Tiered of life in a cubicle?
At 28 years old, I quit my downtown office job and didn’t tell anyone there I was leaving to enroll in hairstyling school. It’s hard to explain why I didn’t tell any of my former co-workers. Partially, it was because my office job left me a stressed-out, overworked, worried mess. Also, I think I worried that they would think I was going through an early midlife crisis or a breakdown — my office was so corporate-oriented that they would think a cosmetology career (or anything outside of a cubicle, really) would be unstable, mentally stimulating, and unprofitable. Honestly, they couldn’t be more wrong.
I’ve always loved the beauty industry and taking my first serious steps into the field has only confirmed my career choice. I wanted to share with everyone why overachievers like me don’t need to cling to their cubicles if they don’t like it there. There are so many reasons why educated, ambitious people are better off pursuing a cosmetology career:
Don’t Let Them Tell You Smart People Go To College And Use Their Degrees
I was always at the top of my class throughout school. I was no genius, but I got good grades, scored in the top percentile on my ACT test, GRE (yes, I even considered graduate school), and did well in my extra-curriculars. It was simply assumed that I would go to college, so I went to a private college to get my 4-year degree. Don’t get me wrong, I liked college a lot and have no regrets about attending (loans and all). What I didn’t like was this unspoken assumption I was smart, that smart people went to college, and smart people worked inside of a cubicle.
What’s So Great About Working In A Cubicle?
For me, a cubicle was a nightmare. To be fair, a regular schedule, set paycheck, predictable days, and occasional office raffle are a perfect fit for many people. But let’s be honest, if you liked those things, you probably wouldn’t be reading this article. I was fielding 11pm emails, catching up with deadlines, and pumping out spreadsheets that I wasn’t sure anyone would ever see. And if I wasn’t drowning in work, I was struggling to fill my days with semi-pointless busywork because I had to account for and report on every single minute of every week to my Chief Operating Officer. But I had my own business cards, which made my parents happy.
Basically, I stopped being an overachiever at my office job. I had lost so much control over my own success that it felt pointless and frustrating. The more I tried, the more work would get piled on to me. My manager didn’t have the same working style as me, so I struggled to perform all my projects exactly as she would have done them, instead of doing what was best and most efficient for me. I was more skilled and knowledgeable than my clients, who were making double my salary. Like many people working in the corporate world, I felt trapped.
What I’m Learning About Cosmetology Careers
Cosmetology + Hustle = Money. If you’re good with clients and can pull off a decent hairdo, you will be successful. At most corporate jobs, you’re supposed to wait for your annual review to negotiate a promotion and a pay raise. That means I’d have to wait a year in order to even bring up the possibility of a pay raise and a new job title, if I felt comfortable with my managers. In cosmetology, your relationship with money is much more simple: the more work you can do, the more money you will make; the better your work, the more work you will have. You don’t have to hope to get a good manager who will appreciate your work. You don’t have to rely on anyone to give you you projects. And you certainly don’t have to wait until once a year to make more money.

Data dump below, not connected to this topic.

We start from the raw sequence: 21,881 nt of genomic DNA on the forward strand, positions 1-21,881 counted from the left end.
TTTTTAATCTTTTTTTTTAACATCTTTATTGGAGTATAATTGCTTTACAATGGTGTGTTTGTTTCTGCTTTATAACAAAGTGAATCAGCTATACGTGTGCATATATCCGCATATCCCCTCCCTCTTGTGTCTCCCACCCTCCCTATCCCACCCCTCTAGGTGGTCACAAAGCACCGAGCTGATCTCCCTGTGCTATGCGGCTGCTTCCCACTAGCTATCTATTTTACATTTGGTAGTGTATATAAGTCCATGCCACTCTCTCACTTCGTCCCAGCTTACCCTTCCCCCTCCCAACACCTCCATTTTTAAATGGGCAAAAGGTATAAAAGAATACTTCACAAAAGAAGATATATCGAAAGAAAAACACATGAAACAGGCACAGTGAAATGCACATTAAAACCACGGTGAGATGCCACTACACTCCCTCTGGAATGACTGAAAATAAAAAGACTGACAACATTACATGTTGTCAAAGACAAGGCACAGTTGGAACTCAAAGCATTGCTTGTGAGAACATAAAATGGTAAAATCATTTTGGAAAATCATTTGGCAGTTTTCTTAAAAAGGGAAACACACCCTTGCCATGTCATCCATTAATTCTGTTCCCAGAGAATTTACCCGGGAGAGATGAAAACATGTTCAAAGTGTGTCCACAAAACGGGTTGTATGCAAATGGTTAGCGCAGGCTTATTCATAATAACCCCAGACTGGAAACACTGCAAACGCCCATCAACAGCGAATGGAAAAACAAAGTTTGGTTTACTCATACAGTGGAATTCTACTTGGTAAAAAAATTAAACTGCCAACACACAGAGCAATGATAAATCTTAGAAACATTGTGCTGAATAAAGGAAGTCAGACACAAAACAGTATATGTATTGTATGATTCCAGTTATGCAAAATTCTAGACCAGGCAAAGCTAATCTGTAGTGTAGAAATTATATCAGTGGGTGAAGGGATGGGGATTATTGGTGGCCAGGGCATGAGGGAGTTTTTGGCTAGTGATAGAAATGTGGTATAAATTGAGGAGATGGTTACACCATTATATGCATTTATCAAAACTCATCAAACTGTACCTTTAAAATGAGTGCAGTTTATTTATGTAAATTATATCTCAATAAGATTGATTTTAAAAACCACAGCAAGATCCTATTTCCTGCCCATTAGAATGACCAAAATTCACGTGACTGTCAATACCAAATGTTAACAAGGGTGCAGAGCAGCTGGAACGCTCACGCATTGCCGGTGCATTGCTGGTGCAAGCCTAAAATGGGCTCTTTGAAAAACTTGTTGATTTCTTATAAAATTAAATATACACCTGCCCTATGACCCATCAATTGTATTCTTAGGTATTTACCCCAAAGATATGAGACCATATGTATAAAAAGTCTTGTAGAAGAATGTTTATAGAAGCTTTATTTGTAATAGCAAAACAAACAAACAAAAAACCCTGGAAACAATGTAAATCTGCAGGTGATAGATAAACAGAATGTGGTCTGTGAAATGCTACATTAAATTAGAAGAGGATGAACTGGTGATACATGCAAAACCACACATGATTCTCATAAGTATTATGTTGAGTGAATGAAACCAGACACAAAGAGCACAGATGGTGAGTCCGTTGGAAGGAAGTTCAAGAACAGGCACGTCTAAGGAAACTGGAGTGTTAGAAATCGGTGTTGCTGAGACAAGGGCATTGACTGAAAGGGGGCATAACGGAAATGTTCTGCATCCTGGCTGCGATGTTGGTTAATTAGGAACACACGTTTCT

For me, corporate life was a bureaucracy with a lot of office politics mixed in. Cosmetology is a meritocracy. That means that you are rewarded for the quality of your work every day, and it is only the quality of your work that will get you ahead. I remember staring at my old VP’s office, and thinking that I would probably never make a six-figure salary like her. I thought it would take too much time and I honestly didn’t even like my job enough for the money to even motivate me. Now, I’m meeting stylists at neighborhood salons who easily clear six figs, and I can know that a great salary is mine for the taking if I’ll work for it.
My Education and Corporate Background Give Me An Advantage in the Salon
It’s kind of ironic. So many people my age were pushed into college, that our degrees became basically meaningless when applying to the corporate jobs they were designed for. BUT, my degree is giving me an advantage over the competition because it helps me connect with my clients better. We can commiserate about client meetings, our CEOs, paid time off, and more. I have stimulating conversations with my clients, many salon managers will tell you that client connection is just as important than your ability to do hair.
So What Are You Waiting For?
After my bad days at work, I used to research beauty schools and careers in my area and compare them. I was so hesitant because I didn’t want to go further into student debt. I was afraid of change. I was afraid that people wouldn’t think I was smart any more. Looking back, I know I was wrong and I wish I would have enrolled sooner. I’d have more free time and money than if I had stuck around my office. More importantly, I’d be happier.
If you are even considering a career in the beauty industry, I’d encourage you to at least set up a meeting with a beauty school representative. In a lot of ways, the salon industry is shrouded in mystery. (Do stylists get health benefits? Retirement? How are they even paid? Salary?) It’s worth it just to find out more about the career, then make an informed decision, and school directors have always been prompt and extremely helpful in giving me very informative answers.
Still wondering if you should take the plunge? Well, at least it doesn’t hurt to send an email.